The Supreme Court of the United States made a string of historic decisions in the civil rights era that made it illegal to treat people differently because of their race, color, religion, sex, or national origin. These decisions have had far-reaching effects on American culture and continue to mold our modern conception of civil rights and liberties. In this article, we'll look back at the landmark civil rights cases in the struggle for equality.
1875 Civil Rights Act
The Civil Rights Act of 1875 is a federal law that guaranteed African Americans access to public accommodation on par with white citizens. This included hotels, theaters, and public transportation.
The act was put into effect in the aftermath of the Civil War, at a time when many states were enacting Jim Crow laws to limit the rights of Black citizens. However, the Civil Rights Act of 1875 did not include restrictions on racial discrimination in employment.
While the Civil Rights Act was a significant step forward, its enforcement was ultimately unsuccessful, and it was overturned by the Supreme Court in 1883. Nonetheless, the act set an important precedent for subsequent legislation, including the Civil Rights Act of 1964. Following the Civil Rights Act of 1875, Congress did not pass another bill of this nature until 1957.
The Civil Rights Cases of 1883
The 1883 Civil Rights Cases were a group of five landmark cases that resulted from a change in the Supreme Court's interpretation of the Fourteenth Amendment. Prior to these cases, the Court interpreted the amendment as primarily concerned with protecting African Americans' civil rights.
The five consolidated cases were:
- Robinson and wife v. Memphis and Charleston R.R. Co.
- United States v. Stanley
- United States v. Nichols
- United States v. Ryan
- United States v. Singleton
However, in a series of decisions known as the “Slaughter-House Cases,” the Supreme Court ruled that the Fourteenth Amendment did not give the federal government the authority to regulate such supposed state laws that violated the civil rights of any group, nor did it give the national government the authority to investigate civil rights violations cases. As a result, the Civil Rights Act of 1875, which was enacted to protect African Americans from discrimination, was effectively rendered invalid.
The 1883 Civil Rights Cases were filed in an attempt to overturn this decision, and all five were decided by a razor-thin margin. The Supreme Court ruled against the plaintiffs in each case, effectively establishing the “Slaughter-House Cases” as precedent.
While these decisions limited the federal government's ability to protect civil rights, they did not deter activists from fighting for equality. The civil rights movement would eventually gain traction in the years following World War II, culminating in the passage of the Civil Rights Act of 1964.
Precursors to the 1883 Civil Rights Cases
The Civil Rights Cases of 1883 were a watershed moment in American civil rights history. For the first time, the Supreme Court unanimously overturned a set of federal laws requiring equal access to public accommodation. The decision was a major setback for the civil rights movement, and it took the Court nearly a century to reverse it. But what led to this controversial ruling?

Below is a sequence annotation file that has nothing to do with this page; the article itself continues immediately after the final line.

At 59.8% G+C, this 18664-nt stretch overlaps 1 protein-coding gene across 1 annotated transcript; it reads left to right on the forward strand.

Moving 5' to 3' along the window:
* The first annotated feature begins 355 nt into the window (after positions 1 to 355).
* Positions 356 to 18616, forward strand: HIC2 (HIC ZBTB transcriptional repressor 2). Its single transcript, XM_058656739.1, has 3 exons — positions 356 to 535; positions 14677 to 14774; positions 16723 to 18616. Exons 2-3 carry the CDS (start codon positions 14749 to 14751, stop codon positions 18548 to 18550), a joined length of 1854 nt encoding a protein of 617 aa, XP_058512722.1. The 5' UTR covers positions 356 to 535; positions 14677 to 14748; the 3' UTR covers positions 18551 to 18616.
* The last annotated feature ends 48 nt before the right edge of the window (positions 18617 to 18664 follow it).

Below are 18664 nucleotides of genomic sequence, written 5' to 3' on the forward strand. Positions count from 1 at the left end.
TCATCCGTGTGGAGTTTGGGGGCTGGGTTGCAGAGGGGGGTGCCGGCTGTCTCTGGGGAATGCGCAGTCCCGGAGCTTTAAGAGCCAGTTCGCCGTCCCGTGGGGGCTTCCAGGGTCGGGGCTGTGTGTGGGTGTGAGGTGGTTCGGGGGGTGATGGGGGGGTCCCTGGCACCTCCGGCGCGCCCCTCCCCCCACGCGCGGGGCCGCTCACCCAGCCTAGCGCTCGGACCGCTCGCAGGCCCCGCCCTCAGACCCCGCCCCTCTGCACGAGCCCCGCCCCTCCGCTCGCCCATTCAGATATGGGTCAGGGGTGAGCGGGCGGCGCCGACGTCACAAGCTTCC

The Civil Rights Cases have their origins in Reconstruction, when Congress passed a series of laws to protect from discrimination the people who had recently been freed from servitude. The Civil Rights Act of 1875 was one of those state laws, which guaranteed equal access to "inns, public conveyances on land or water, theaters, and other places of amusement." Despite its good intentions, the act was poorly written and easily circumvented. As a result, it had little impact on most Black people’s lives.
In United States v. Stanley, the Supreme Court upheld its constitutionality in 1880. The Stanley decision appeared to give Congress the tool it needed to protect Black people from discriminative and unjust laws. However, just three years later, the Supreme Court, in a decision known as The Civil Rights Cases of 1883, struck down key provisions of both the 1866 Act and the 1875 Act.
In doing so, the Court effectively ended Reconstruction and ushered in a new era of segregation and Jim Crow laws.
Other Famous Civil Rights Cases
Civil rights cases continue to be heard by the United States’ highest court, and each one has the potential to alter the course of history. These are just a few of the many civil rights cases that have shaped the US and that continue the fight for equality for all.
1873 - United States v. Cruikshank
The United States v. Cruikshank case was a landmark United States Supreme Court decision that overturned the convictions of three white men accused of violating the civil rights of Black men during the Colfax Massacre.
The case arose from a mass killing that occurred on Easter Sunday, 1873, in Colfax, Louisiana, when a large group of white men attacked a group of Black people who were defending the Colfax courthouse.
Over 100 Black men were killed in the attack, and the courthouse was destroyed. The three men convicted in federal court for their roles in the massacre claimed that their rights had been violated because they were not given a jury trial.